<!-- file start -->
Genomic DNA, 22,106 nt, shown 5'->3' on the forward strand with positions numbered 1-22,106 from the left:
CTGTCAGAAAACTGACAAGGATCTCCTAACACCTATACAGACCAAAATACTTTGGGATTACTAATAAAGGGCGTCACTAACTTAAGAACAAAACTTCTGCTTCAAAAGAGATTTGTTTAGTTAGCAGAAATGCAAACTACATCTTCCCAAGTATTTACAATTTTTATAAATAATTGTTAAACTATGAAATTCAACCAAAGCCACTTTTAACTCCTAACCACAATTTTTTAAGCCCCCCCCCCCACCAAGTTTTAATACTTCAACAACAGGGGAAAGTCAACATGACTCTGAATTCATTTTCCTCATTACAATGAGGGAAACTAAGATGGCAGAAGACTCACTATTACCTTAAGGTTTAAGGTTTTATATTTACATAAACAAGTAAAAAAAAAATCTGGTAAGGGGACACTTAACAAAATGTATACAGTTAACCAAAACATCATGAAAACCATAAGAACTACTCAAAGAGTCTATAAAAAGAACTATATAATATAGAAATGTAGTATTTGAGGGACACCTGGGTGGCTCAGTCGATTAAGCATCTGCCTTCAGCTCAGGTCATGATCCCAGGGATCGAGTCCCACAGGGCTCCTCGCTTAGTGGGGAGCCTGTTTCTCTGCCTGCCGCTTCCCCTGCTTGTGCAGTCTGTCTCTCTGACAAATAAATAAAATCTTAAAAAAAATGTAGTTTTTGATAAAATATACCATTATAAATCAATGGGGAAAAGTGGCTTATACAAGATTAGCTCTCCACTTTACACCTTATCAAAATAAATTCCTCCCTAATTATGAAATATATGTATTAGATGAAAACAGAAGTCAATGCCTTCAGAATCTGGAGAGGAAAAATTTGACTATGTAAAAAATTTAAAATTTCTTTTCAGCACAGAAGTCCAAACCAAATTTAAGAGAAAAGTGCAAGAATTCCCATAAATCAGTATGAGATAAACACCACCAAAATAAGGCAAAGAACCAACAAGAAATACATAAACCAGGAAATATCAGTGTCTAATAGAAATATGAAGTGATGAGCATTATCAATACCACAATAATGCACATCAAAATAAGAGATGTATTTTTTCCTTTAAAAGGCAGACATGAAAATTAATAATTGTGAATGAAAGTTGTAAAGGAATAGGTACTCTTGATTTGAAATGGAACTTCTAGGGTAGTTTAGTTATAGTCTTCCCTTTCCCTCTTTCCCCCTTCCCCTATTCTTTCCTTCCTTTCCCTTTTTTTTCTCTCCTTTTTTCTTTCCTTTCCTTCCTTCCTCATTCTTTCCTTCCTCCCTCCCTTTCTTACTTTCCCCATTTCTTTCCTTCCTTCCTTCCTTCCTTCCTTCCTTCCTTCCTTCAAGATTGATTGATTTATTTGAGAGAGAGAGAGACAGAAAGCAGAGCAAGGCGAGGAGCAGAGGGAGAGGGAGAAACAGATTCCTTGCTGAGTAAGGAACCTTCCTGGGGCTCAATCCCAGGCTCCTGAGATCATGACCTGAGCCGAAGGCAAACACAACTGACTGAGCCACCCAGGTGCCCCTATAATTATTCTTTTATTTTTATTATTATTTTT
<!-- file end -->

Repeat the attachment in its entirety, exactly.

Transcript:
Genomic DNA, 22,106 nt, shown 5'->3' on the forward strand with positions numbered 1-22,106 from the left:
CTGTCAGAAAACTGACAAGGATCTCCTAACACCTATACAGACCAAAATACTTTGGGATTACTAATAAAGGGCGTCACTAACTTAAGAACAAAACTTCTGCTTCAAAAGAGATTTGTTTAGTTAGCAGAAATGCAAACTACATCTTCCCAAGTATTTACAATTTTTATAAATAATTGTTAAACTATGAAATTCAACCAAAGCCACTTTTAACTCCTAACCACAATTTTTTAAGCCCCCCCCCCCACCAAGTTTTAATACTTCAACAACAGGGGAAAGTCAACATGACTCTGAATTCATTTTCCTCATTACAATGAGGGAAACTAAGATGGCAGAAGACTCACTATTACCTTAAGGTTTAAGGTTTTATATTTACATAAACAAGTAAAAAAAAAATCTGGTAAGGGGACACTTAACAAAATGTATACAGTTAACCAAAACATCATGAAAACCATAAGAACTACTCAAAGAGTCTATAAAAAGAACTATATAATATAGAAATGTAGTATTTGAGGGACACCTGGGTGGCTCAGTCGATTAAGCATCTGCCTTCAGCTCAGGTCATGATCCCAGGGATCGAGTCCCACAGGGCTCCTCGCTTAGTGGGGAGCCTGTTTCTCTGCCTGCCGCTTCCCCTGCTTGTGCAGTCTGTCTCTCTGACAAATAAATAAAATCTTAAAAAAAATGTAGTTTTTGATAAAATATACCATTATAAATCAATGGGGAAAAGTGGCTTATACAAGATTAGCTCTCCACTTTACACCTTATCAAAATAAATTCCTCCCTAATTATGAAATATATGTATTAGATGAAAACAGAAGTCAATGCCTTCAGAATCTGGAGAGGAAAAATTTGACTATGTAAAAAATTTAAAATTTCTTTTCAGCACAGAAGTCCAAACCAAATTTAAGAGAAAAGTGCAAGAATTCCCATAAATCAGTATGAGATAAACACCACCAAAATAAGGCAAAGAACCAACAAGAAATACATAAACCAGGAAATATCAGTGTCTAATAGAAATATGAAGTGATGAGCATTATCAATACCACAATAATGCACATCAAAATAAGAGATGTATTTTTTCCTTTAAAAGGCAGACATGAAAATTAATAATTGTGAATGAAAGTTGTAAAGGAATAGGTACTCTTGATTTGAAATGGAACTTCTAGGGTAGTTTAGTTATAGTCTTCCCTTTCCCTCTTTCCCCCTTCCCCTATTCTTTCCTTCCTTTCCCTTTTTTTTCTCTCCTTTTTTCTTTCCTTTCCTTCCTTCCTCATTCTTTCCTTCCTCCCTCCCTTTCTTACTTTCCCCATTTCTTTCCTTCCTTCCTTCCTTCCTTCCTTCCTTCCTTCCTTCAAGATTGATTGATTTATTTGAGAGAGAGAGAGACAGAAAGCAGAGCAAGGCGAGGAGCAGAGGGAGAGGGAGAAACAGATTCCTTGCTGAGTAAGGAACCTTCCTGGGGCTCAATCCCAGGCTCCTGAGATCATGACCTGAGCCGAAGGCAAACACAACTGACTGAGCCACCCAGGTGCCCCTATAATTATTCTTTTATTTTTATTATTATTTTT